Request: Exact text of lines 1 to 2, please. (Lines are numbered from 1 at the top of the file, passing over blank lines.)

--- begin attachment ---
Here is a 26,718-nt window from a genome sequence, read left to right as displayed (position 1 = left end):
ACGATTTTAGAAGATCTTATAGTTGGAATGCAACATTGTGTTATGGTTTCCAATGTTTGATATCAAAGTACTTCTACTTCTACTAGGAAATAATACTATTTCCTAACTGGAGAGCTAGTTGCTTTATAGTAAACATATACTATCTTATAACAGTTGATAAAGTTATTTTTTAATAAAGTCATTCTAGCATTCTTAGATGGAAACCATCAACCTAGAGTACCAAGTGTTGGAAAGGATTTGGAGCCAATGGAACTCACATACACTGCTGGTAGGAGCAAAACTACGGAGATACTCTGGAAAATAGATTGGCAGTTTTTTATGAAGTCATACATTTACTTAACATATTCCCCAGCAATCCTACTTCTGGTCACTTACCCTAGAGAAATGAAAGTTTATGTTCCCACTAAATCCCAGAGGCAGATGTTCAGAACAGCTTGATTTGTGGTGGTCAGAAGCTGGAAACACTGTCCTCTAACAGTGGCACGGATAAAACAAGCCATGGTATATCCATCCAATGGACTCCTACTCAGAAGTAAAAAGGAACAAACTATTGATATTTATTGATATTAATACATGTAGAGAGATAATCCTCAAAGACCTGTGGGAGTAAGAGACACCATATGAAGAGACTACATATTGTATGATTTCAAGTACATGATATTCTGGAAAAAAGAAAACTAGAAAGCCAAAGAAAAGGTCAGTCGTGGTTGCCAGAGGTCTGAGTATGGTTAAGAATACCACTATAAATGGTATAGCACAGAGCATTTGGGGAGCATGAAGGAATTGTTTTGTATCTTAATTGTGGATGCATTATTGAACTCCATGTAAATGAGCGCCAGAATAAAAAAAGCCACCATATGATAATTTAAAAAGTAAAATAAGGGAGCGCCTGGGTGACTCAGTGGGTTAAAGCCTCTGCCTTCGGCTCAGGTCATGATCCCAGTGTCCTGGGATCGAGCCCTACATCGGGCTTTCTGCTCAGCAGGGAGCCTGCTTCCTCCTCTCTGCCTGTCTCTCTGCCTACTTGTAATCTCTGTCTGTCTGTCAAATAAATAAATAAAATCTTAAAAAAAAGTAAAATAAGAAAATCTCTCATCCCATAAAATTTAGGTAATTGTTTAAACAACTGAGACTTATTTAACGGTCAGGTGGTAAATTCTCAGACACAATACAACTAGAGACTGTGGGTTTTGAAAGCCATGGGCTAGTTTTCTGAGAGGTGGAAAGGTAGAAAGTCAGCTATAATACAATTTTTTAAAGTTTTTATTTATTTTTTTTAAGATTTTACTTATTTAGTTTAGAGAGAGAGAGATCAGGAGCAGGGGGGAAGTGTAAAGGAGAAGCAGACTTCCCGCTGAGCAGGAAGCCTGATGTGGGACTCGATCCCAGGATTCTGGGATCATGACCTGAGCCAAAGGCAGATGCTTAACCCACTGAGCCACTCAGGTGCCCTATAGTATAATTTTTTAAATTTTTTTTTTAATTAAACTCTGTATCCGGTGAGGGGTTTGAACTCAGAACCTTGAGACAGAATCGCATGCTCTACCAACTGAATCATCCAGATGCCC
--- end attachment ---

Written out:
Here is a 26,718-nt window from a genome sequence, read left to right as displayed (position 1 = left end):
ACGATTTTAGAAGATCTTATAGTTGGAATGCAACATTGTGTTATGGTTTCCAATGTTTGATATCAAAGTACTTCTACTTCTACTAGGAAATAATACTATTTCCTAACTGGAGAGCTAGTTGCTTTATAGTAAACATATACTATCTTATAACAGTTGATAAAGTTATTTTTTAATAAAGTCATTCTAGCATTCTTAGATGGAAACCATCAACCTAGAGTACCAAGTGTTGGAAAGGATTTGGAGCCAATGGAACTCACATACACTGCTGGTAGGAGCAAAACTACGGAGATACTCTGGAAAATAGATTGGCAGTTTTTTATGAAGTCATACATTTACTTAACATATTCCCCAGCAATCCTACTTCTGGTCACTTACCCTAGAGAAATGAAAGTTTATGTTCCCACTAAATCCCAGAGGCAGATGTTCAGAACAGCTTGATTTGTGGTGGTCAGAAGCTGGAAACACTGTCCTCTAACAGTGGCACGGATAAAACAAGCCATGGTATATCCATCCAATGGACTCCTACTCAGAAGTAAAAAGGAACAAACTATTGATATTTATTGATATTAATACATGTAGAGAGATAATCCTCAAAGACCTGTGGGAGTAAGAGACACCATATGAAGAGACTACATATTGTATGATTTCAAGTACATGATATTCTGGAAAAAAGAAAACTAGAAAGCCAAAGAAAAGGTCAGTCGTGGTTGCCAGAGGTCTGAGTATGGTTAAGAATACCACTATAAATGGTATAGCACAGAGCATTTGGGGAGCATGAAGGAATTGTTTTGTATCTTAATTGTGGATGCATTATTGAACTCCATGTAAATGAGCGCCAGAATAAAAAAAGCCACCATATGATAATTTAAAAAGTAAAATAAGGGAGCGCCTGGGTGACTCAGTGGGTTAAAGCCTCTGCCTTCGGCTCAGGTCATGATCCCAGTGTCCTGGGATCGAGCCCTACATCGGGCTTTCTGCTCAGCAGGGAGCCTGCTTCCTCCTCTCTGCCTGTCTCTCTGCCTACTTGTAATCTCTGTCTGTCTGTCAAATAAATAAATAAAATCTTAAAAAAAAGTAAAATAAGAAAATCTCTCATCCCATAAAATTTAGGTAATTGTTTAAACAACTGAGACTTATTTAACGGTCAGGTGGTAAATTCTCAGACACAATACAACTAGAGACTGTGGGTTTTGAAAGCCATGGGCTAGTTTTCTGAGAGGTGGAAAGGTAGAAAGTCAGCTATAATACAATTTTTTAAAGTTTTTATTTATTTTTTTTAAGATTTTACTTATTTAGTTTAGAGAGAGAGAGATCAGGAGCAGGGGGGAAGTGTAAAGGAGAAGCAGACTTCCCGCTGAGCAGGAAGCCTGATGTGGGACTCGATCCCAGGATTCTGGGATCATGACCTGAGCCAAAGGCAGATGCTTAACCCACTGAGCCACTCAGGTGCCCTATAGTATAATTTTTTAAATTTTTTTTTTAATTAAACTCTGTATCCGGTGAGGGGTTTGAACTCAGAACCTTGAGACAGAATCGCATGCTCTACCAACTGAATCATCCAGATGCCC